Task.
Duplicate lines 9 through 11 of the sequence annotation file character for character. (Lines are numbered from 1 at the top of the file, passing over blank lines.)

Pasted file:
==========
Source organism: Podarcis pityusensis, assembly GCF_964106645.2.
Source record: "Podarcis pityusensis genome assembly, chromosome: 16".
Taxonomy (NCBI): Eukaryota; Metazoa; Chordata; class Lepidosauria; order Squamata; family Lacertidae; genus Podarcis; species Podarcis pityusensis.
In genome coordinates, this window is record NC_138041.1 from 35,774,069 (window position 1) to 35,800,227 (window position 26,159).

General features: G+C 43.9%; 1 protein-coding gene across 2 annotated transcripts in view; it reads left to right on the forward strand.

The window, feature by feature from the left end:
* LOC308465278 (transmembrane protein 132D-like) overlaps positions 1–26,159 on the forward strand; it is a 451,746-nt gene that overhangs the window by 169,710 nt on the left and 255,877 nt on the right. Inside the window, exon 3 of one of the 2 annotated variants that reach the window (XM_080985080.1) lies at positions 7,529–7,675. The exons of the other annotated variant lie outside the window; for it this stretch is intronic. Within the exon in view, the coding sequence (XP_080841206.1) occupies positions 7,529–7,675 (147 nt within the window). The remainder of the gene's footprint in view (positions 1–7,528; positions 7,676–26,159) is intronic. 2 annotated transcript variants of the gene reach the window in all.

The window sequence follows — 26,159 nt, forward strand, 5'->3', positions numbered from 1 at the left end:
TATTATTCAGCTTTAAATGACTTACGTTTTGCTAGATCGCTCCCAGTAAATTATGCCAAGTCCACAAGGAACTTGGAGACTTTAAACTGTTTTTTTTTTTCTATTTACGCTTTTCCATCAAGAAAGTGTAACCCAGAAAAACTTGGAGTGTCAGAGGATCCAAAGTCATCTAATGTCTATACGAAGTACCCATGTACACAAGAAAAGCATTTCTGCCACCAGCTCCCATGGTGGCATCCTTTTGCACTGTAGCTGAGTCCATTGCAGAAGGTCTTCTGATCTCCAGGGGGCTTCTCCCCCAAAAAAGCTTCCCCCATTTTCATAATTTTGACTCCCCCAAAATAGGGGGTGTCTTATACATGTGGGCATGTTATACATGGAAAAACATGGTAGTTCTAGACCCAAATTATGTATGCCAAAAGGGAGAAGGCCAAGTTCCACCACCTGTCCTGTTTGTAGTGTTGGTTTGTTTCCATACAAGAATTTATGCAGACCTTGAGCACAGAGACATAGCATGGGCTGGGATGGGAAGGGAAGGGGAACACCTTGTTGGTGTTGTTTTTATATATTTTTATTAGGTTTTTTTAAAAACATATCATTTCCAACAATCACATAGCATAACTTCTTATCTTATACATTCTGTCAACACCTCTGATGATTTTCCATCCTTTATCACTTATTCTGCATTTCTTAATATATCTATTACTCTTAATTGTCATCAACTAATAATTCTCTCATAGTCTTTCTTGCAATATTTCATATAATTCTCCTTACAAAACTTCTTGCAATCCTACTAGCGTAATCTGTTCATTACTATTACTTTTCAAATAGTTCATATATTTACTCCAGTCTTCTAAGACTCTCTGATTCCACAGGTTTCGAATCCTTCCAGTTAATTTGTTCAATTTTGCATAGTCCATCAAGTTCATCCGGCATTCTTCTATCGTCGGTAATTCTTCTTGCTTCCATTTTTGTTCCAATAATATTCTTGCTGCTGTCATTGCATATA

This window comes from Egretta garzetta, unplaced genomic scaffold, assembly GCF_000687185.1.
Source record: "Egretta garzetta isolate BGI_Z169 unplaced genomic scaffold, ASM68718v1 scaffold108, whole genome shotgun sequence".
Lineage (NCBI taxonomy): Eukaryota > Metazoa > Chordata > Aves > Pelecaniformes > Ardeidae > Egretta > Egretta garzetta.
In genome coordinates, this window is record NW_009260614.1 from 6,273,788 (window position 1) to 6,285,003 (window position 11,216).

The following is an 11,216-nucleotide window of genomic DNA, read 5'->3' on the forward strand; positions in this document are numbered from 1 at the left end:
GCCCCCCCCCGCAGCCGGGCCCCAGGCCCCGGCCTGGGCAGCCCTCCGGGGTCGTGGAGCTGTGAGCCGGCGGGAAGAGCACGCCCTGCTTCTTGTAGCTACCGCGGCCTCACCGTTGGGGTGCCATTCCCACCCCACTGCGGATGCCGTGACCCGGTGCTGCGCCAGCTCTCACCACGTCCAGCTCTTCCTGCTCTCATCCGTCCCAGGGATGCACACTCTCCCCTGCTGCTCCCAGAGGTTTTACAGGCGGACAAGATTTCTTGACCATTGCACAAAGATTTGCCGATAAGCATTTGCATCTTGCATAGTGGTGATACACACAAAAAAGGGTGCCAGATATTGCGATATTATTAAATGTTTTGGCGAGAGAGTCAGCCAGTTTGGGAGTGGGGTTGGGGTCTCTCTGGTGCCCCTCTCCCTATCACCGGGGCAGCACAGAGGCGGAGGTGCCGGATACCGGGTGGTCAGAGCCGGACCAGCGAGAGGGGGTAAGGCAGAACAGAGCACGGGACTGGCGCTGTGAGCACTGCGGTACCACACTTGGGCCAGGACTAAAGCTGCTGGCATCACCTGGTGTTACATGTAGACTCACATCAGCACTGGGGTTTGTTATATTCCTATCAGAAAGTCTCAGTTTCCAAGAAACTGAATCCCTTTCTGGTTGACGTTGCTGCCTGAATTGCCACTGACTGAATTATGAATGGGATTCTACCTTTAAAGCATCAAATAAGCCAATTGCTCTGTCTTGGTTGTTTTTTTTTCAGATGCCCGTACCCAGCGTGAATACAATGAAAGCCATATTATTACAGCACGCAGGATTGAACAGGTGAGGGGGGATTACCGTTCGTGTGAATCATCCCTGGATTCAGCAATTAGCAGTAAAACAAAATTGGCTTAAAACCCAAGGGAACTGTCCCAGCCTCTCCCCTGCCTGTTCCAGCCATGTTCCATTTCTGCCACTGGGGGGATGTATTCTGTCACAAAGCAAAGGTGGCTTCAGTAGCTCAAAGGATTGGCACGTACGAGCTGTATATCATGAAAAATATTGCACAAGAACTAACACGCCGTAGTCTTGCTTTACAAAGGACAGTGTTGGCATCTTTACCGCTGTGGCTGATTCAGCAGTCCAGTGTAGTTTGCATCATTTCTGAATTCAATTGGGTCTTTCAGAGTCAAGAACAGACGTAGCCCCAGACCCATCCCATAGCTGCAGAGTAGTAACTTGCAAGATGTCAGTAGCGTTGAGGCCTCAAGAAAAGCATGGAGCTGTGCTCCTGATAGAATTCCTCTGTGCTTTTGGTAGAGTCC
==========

TATTATTCAGCTTTAAATGACTTACGTTTTGCTAGATCGCTCCCAGTAAATTATGCCAAGTCCACAAGGAACTTGGAGACTTTAAACTGTTTTTTTTTTTCTATTTACGCTTTTCCATCAAGAAAGTGTAACCCAGAAAAACTTGGAGTGTCAGAGGATCCAAAGTCATCTAATGTCTATACGAAGTACCCATGTACACAAGAAAAGCATTTCTGCCACCAGCTCCCATGGTGGCATCCTTTTGCACTGTAGCTGAGTCCATTGCAGAAGGTCTTCTGATCTCCAGGGGGCTTCTCCCCCAAAAAAGCTTCCCCCATTTTCATAATTTTGACTCCCCCAAAATAGGGGGTGTCTTATACATGTGGGCATGTTATACATGGAAAAACATGGTAGTTCTAGACCCAAATTATGTATGCCAAAAGGGAGAAGGCCAAGTTCCACCACCTGTCCTGTTTGTAGTGTTGGTTTGTTTCCATACAAGAATTTATGCAGACCTTGAGCACAGAGACATAGCATGGGCTGGGATGGGAAGGGAAGGGGAACACCTTGTTGGTGTTGTTTTTATATATTTTTATTAGGTTTTTTTAAAAACATATCATTTCCAACAATCACATAGCATAACTTCTTATCTTATACATTCTGTCAACACCTCTGATGATTTTCCATCCTTTATCACTTATTCTGCATTTCTTAATATATCTATTACTCTTAATTGTCATCAACTAATAATTCTCTCATAGTCTTTCTTGCAATATTTCATATAATTCTCCTTACAAAACTTCTTGCAATCCTACTAGCGTAATCTGTTCATTACTATTACTTTTCAAATAGTTCATATATTTACTCCAGTCTTCTAAGACTCTCTGATTCCACAGGTTTCGAATCCTTCCAGTTAATTTGTTCAATTTTGCATAGTCCATCAAGTTCATCCGGCATTCTTCTATCGTCGGTAATTCTTCTTGCTTCCATTTTTGTTCCAATAATATTCTTGCTGCTGTCATTGCATATA

This window comes from Egretta garzetta, unplaced genomic scaffold, assembly GCF_000687185.1.
Source record: "Egretta garzetta isolate BGI_Z169 unplaced genomic scaffold, ASM68718v1 scaffold108, whole genome shotgun sequence".